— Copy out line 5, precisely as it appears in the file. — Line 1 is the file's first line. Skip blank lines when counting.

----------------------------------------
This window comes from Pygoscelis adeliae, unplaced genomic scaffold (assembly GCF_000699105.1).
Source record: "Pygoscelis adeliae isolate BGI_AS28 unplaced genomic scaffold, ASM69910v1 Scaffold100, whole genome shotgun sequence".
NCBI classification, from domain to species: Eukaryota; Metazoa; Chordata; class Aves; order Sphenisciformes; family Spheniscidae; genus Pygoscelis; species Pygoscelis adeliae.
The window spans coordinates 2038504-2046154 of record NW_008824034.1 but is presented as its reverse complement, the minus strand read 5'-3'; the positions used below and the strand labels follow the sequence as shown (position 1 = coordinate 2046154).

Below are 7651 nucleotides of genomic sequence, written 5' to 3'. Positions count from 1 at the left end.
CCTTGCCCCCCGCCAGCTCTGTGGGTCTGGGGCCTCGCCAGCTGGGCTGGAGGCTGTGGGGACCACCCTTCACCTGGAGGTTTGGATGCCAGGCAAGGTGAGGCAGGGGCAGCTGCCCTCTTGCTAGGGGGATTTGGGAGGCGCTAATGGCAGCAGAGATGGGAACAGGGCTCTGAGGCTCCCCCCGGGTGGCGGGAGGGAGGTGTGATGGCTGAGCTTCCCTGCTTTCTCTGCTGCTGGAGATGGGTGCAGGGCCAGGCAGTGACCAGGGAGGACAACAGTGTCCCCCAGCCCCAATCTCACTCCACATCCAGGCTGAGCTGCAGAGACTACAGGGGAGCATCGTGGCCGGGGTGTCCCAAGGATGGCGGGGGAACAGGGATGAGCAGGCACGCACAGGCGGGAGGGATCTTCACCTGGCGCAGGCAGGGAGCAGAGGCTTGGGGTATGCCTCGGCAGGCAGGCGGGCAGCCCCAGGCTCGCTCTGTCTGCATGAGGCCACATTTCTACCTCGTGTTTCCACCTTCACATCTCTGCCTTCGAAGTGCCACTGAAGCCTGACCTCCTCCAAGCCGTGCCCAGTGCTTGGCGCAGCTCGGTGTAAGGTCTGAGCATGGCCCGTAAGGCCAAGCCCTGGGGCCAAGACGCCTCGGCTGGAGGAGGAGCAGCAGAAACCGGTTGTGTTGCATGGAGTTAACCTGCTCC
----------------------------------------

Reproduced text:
Below are 7651 nucleotides of genomic sequence, written 5' to 3'. Positions count from 1 at the left end.